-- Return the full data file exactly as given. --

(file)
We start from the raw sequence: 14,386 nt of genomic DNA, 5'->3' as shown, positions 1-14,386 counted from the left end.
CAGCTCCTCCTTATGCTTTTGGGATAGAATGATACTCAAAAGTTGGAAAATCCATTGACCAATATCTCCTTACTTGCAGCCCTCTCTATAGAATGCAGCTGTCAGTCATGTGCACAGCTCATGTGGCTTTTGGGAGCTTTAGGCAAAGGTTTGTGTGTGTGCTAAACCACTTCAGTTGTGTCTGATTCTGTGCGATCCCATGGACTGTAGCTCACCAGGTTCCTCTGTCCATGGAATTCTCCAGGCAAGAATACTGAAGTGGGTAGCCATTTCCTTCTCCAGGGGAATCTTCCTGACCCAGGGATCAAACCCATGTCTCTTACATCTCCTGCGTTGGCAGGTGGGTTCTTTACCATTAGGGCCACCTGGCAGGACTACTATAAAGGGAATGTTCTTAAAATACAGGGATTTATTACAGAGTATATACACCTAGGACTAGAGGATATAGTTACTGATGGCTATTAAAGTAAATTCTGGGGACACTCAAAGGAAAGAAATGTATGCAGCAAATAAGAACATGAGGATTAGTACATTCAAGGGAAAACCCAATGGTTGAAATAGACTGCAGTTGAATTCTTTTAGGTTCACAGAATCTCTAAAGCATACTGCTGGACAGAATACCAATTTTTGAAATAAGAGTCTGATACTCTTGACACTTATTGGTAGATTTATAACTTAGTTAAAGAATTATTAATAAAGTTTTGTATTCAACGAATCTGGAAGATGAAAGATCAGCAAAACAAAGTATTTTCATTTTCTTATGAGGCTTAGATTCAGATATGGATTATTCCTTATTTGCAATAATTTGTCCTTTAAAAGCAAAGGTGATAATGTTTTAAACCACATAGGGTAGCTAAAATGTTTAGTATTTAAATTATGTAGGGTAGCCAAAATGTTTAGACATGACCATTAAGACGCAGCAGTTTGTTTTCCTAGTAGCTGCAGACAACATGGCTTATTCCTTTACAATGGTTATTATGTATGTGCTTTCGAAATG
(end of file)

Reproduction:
We start from the raw sequence: 14,386 nt of genomic DNA, 5'->3' as shown, positions 1-14,386 counted from the left end.
CAGCTCCTCCTTATGCTTTTGGGATAGAATGATACTCAAAAGTTGGAAAATCCATTGACCAATATCTCCTTACTTGCAGCCCTCTCTATAGAATGCAGCTGTCAGTCATGTGCACAGCTCATGTGGCTTTTGGGAGCTTTAGGCAAAGGTTTGTGTGTGTGCTAAACCACTTCAGTTGTGTCTGATTCTGTGCGATCCCATGGACTGTAGCTCACCAGGTTCCTCTGTCCATGGAATTCTCCAGGCAAGAATACTGAAGTGGGTAGCCATTTCCTTCTCCAGGGGAATCTTCCTGACCCAGGGATCAAACCCATGTCTCTTACATCTCCTGCGTTGGCAGGTGGGTTCTTTACCATTAGGGCCACCTGGCAGGACTACTATAAAGGGAATGTTCTTAAAATACAGGGATTTATTACAGAGTATATACACCTAGGACTAGAGGATATAGTTACTGATGGCTATTAAAGTAAATTCTGGGGACACTCAAAGGAAAGAAATGTATGCAGCAAATAAGAACATGAGGATTAGTACATTCAAGGGAAAACCCAATGGTTGAAATAGACTGCAGTTGAATTCTTTTAGGTTCACAGAATCTCTAAAGCATACTGCTGGACAGAATACCAATTTTTGAAATAAGAGTCTGATACTCTTGACACTTATTGGTAGATTTATAACTTAGTTAAAGAATTATTAATAAAGTTTTGTATTCAACGAATCTGGAAGATGAAAGATCAGCAAAACAAAGTATTTTCATTTTCTTATGAGGCTTAGATTCAGATATGGATTATTCCTTATTTGCAATAATTTGTCCTTTAAAAGCAAAGGTGATAATGTTTTAAACCACATAGGGTAGCTAAAATGTTTAGTATTTAAATTATGTAGGGTAGCCAAAATGTTTAGACATGACCATTAAGACGCAGCAGTTTGTTTTCCTAGTAGCTGCAGACAACATGGCTTATTCCTTTACAATGGTTATTATGTATGTGCTTTCGAAATG